Numerous questions and decisions have been looming for Toronto Raptors first-year general manager Masai Ujiri upon his arrival this past summer. Ujiri inherited a roster constructed by former GM Brian Colangelo who most notably will be forever remembered by Raptor fans as being the guy who drafted Andrea Bargnani with the first overall pick in the 2006 NBA Draft.
Colangelo deserves all criticism for the Bargnani selection; both in retrospect and even at the juncture of the decision. However, in the summer of 2012 Colangelo made a slick move by trading for point guard Kyle Lowry in exchange for Gary Forbes and a future first-round pick, which eventually became Steven Adams of the Thunder.
At the time, the trade was deemed as an instilment of confidence in the roster Colangelo was in the process of constructing. It was a message that attempted to identify the Raptors as contenders. From that point, continued push towards contention (among other transactions) resulted in Colangelo rightfully signing guard DeMar DeRozan to an extension, and the woefully disappointing trade for forward Rudy Gay.
The Rudy Gay trade was the make-or-break decision for Colangelo as Raptors GM, and as we know now – it broke him. Outsider perspectives also thought that for Ujiri, coming into the 2013 that his only option was to blow up the roster and calculate the 2013-2014 season as sunk (read: tanking). But, Ujiri’s brief yet methodical track record in an NBA front office in Denver should have suggested otherwise.
Preceding his current position in Toronto, Ujiri was the man behind the Carmelo Anthony trade to the Knicks while with the Nuggets. A move obviously displaying Ujiri’s intestinal fortitude, if not at the very least prove his brazen ability to act. But looking past the Melo trade, Ujiri’s somehow been able to continually pull-off trades in which he has unloaded expensive, if not undesirable contracts.
There was the Nené trade in 2012 (who had just signed a 5yr/$67 mil deal that year) while still in Denver, but more recently with the Raptors: Ujiri has corrected Colangelo’s two biggest downfalls in less than a year. First he dumped the two years and $23 million Bargnani is owed yet to the Knicks, then by shipping Rudy Gay and his $17 million dollar salary, with a player option of $19 million next season off to Sacramento.
Neither of those trades were looked at as an improvement of the on court product for the Raptors. Ujiri absolved the financial burden he encountered, and conventional wisdom led many to believe the Raptors would then unabashedly spiral into Tankapalooza. With the possibility of Andrew Wiggins being in the upcoming 2014 draft, it was the local Toronto kid who was supposed to be the long-awaited savior of the franchise.
Along the way, and somewhere higher up on the laundry list of decisions Ujiri also had to make this season was what to do with Kyle Lowry. As I’ve wrote previous, Lowry’s played like an All-Star on an expiring contract, which is a lethal combination for a number of reasons.
For starters, the team is 26-23, good for third best in the East. They lead the Atlantic Division (which is kind of meaningless, but they’ve only won it once, back in 2007) by 3.5 games over Brooklyn. Smart money would say they should make the playoffs, something they haven’t done since 08. It’s tough to be seller and trade Lowry while in healthy playoff position.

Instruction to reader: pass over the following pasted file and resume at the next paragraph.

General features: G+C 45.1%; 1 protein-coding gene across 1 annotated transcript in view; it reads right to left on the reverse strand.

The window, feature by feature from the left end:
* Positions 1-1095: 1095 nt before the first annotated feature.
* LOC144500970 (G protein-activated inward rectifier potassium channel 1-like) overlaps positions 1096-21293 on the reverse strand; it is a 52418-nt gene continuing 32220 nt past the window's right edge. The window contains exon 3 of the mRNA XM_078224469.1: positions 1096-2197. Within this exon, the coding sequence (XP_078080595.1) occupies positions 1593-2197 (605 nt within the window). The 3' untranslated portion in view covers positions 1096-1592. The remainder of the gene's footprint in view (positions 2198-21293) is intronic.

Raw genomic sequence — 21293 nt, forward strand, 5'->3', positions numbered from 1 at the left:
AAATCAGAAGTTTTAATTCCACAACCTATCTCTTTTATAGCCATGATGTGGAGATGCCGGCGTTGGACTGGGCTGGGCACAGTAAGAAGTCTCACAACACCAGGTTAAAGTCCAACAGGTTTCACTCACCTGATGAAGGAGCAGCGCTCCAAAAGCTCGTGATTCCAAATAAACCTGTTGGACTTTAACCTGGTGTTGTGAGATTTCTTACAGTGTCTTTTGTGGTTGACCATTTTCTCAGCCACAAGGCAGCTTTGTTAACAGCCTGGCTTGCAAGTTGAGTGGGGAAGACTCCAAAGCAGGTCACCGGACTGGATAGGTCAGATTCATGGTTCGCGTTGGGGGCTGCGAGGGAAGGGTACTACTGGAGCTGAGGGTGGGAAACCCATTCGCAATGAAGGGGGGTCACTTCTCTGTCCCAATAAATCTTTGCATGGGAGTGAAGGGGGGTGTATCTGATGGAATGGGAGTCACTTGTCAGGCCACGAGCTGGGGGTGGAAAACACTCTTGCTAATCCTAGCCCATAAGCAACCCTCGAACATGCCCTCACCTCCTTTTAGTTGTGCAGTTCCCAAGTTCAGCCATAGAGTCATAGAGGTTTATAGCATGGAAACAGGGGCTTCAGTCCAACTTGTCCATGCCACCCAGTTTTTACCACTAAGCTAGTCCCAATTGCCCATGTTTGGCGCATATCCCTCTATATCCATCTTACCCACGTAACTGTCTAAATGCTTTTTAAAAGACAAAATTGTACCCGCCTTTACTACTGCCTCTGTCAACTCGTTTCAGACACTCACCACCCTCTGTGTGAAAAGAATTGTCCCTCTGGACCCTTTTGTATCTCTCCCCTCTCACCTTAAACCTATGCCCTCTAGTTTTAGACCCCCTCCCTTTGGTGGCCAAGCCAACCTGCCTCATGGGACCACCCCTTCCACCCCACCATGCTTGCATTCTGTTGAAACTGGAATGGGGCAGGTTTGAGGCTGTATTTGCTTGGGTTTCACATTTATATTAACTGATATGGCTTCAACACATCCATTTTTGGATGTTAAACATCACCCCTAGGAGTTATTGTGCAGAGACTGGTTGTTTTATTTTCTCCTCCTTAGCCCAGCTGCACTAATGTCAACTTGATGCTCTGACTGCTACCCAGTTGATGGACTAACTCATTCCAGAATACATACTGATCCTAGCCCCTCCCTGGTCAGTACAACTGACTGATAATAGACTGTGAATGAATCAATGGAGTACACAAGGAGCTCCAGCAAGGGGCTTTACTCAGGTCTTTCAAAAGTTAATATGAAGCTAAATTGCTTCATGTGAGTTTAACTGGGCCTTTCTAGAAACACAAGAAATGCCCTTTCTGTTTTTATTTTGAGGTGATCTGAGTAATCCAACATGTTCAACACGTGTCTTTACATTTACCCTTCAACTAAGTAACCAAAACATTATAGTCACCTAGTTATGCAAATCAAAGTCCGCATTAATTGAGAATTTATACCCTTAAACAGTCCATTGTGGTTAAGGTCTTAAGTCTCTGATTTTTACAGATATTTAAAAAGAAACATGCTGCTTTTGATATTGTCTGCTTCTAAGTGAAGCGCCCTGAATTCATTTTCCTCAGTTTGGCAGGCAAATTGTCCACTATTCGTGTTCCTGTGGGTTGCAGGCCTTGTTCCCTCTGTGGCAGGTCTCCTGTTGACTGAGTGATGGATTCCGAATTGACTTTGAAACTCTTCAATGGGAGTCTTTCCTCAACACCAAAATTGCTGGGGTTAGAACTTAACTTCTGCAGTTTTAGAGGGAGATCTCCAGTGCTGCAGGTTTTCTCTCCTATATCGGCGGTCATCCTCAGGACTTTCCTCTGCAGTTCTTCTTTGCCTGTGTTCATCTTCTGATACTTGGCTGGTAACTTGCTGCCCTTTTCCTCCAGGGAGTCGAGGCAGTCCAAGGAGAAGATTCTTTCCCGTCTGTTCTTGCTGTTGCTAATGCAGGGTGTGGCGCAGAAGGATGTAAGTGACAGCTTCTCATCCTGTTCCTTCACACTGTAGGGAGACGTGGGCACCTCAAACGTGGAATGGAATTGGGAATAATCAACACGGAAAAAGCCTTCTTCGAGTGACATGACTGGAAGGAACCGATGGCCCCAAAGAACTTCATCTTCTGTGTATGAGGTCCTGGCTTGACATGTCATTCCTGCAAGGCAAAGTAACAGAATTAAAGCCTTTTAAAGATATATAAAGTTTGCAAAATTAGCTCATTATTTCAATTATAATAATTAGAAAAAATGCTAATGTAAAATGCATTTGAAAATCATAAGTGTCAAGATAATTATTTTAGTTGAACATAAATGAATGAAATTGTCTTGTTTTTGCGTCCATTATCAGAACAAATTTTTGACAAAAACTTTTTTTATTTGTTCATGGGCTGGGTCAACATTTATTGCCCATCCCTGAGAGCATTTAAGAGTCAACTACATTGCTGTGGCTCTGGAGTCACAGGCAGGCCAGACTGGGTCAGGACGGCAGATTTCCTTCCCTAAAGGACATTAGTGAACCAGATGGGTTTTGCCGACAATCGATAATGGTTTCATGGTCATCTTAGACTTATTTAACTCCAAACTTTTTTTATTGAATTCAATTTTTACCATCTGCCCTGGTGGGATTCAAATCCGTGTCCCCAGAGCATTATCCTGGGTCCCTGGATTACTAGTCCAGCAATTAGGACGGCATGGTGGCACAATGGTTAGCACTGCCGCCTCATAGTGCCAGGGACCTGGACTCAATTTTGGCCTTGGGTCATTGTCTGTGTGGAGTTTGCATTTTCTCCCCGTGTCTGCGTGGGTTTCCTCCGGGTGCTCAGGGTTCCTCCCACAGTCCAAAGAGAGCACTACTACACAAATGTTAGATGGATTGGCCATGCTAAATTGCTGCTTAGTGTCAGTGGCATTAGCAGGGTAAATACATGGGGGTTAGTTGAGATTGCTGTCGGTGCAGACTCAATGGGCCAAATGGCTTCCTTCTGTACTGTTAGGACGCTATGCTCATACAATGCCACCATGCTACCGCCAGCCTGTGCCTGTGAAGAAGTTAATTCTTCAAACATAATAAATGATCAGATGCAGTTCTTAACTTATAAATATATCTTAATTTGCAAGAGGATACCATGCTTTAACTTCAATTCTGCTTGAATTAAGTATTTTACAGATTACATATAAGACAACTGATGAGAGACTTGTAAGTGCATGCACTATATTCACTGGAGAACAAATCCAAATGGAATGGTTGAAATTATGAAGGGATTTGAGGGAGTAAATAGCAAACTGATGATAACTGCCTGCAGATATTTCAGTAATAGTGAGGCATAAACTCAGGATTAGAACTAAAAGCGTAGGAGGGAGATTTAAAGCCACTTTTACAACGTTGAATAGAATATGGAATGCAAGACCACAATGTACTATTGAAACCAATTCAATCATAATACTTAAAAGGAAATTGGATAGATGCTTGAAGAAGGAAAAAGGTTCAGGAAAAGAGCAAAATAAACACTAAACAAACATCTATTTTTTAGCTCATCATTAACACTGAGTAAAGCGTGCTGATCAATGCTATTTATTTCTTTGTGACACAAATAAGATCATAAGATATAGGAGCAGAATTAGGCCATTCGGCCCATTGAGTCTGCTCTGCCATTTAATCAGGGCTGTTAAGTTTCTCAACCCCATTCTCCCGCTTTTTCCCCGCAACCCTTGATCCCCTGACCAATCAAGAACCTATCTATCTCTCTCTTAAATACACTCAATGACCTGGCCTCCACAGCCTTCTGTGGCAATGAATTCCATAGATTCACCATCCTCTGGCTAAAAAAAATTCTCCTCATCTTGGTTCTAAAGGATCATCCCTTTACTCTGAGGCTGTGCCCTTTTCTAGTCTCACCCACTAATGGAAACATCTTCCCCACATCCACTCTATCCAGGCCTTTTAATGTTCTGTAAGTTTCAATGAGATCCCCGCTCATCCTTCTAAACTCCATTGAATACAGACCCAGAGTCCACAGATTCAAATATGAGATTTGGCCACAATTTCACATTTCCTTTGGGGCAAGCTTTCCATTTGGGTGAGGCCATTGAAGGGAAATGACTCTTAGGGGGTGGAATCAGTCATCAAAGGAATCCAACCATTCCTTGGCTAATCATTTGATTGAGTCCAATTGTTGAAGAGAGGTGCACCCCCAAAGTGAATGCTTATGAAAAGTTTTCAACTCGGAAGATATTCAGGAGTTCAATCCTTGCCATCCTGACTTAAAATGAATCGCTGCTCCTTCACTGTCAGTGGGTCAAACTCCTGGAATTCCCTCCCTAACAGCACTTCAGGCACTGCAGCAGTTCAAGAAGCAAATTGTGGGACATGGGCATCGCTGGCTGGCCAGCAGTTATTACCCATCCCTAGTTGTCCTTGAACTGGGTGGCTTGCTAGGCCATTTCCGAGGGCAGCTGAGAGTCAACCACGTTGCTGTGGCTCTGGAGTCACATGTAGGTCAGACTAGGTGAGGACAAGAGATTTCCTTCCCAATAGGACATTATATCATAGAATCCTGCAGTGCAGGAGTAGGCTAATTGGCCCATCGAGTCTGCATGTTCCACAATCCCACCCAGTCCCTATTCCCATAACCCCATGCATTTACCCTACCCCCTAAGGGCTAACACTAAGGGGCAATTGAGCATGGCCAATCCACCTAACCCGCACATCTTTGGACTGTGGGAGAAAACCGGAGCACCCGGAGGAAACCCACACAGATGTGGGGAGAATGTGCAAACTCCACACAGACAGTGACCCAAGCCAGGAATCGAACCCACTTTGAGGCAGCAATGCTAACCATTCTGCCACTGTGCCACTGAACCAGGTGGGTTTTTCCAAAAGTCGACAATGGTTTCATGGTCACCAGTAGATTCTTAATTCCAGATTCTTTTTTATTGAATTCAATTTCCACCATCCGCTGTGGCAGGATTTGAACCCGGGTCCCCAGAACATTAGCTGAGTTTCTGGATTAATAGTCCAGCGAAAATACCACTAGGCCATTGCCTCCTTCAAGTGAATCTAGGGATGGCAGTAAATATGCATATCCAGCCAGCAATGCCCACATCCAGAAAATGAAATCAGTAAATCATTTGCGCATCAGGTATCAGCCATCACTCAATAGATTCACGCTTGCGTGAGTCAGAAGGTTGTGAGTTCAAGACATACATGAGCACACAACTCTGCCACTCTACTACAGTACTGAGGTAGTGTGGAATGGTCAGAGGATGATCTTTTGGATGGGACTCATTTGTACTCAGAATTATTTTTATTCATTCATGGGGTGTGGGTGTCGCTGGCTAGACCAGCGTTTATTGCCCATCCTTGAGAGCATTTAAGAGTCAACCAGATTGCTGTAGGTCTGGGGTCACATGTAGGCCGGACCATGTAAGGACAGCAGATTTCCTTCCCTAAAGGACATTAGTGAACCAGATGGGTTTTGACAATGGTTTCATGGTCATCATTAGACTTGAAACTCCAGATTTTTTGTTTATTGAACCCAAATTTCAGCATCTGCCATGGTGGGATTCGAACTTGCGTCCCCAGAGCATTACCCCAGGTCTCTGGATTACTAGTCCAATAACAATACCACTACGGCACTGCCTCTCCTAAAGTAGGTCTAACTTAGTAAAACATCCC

Second, Lowry is arguably the biggest reason for that success. Basically all his numbers and percentages are up from a year ago, his first with the Raps. Ujiri’s patience in waiting to see what Lowry could do has paid dividends for the performance on the floor, something I personally back and support 100%. I’ll probably say this many times over, and will eventually explain further, but I’m a big proponent of not tanking.
But while I’m in favor of attempts to be competitive versus blatant atrocity, the one area that’s very circumstantial in that debate is the financial aspect. With Lowry, this is where I’m most torn. Ujiri played this season out beautifully so far, but part of his duty is to better the interest of the team going forward.
Just off pure speculation, I’d guess Lowry will want somewhere in the ballpark of $10 mil a year, on a three or four year deal. I could realistically see him getting anywhere between $8 and $14 a year, which may seem a little high, but I could feasibly see the Lakers or even a team like Dallas putting a higher priced offer out to Lowry as he will be the best available unrestricted PG on the market.
With the trade deadline two weeks from today, Lowry’s value may never be higher, but finding a potential suitor other than the Knicks (who have nothing enticing to offer) may be unlikely. For the sake of moves in the imminent future, I personally don’t want Ujiri to trade Lowry, but I do trust Ujiri’s vision regardless.
I’m aware of how weak the East is, and even if Toronto does make the playoffs how indicative will it be of the team playing playoff caliber basketball, or rather the conference being severely lackluster? Still, I’d like to play out the rest of the season with Lowry; see if this group can maybe even manage a series win in the first round of the playoffs. This summer though? I know this much: Lowry will get paid. I just don’t know if it will be by Toronto, and that’s a discussion for another day.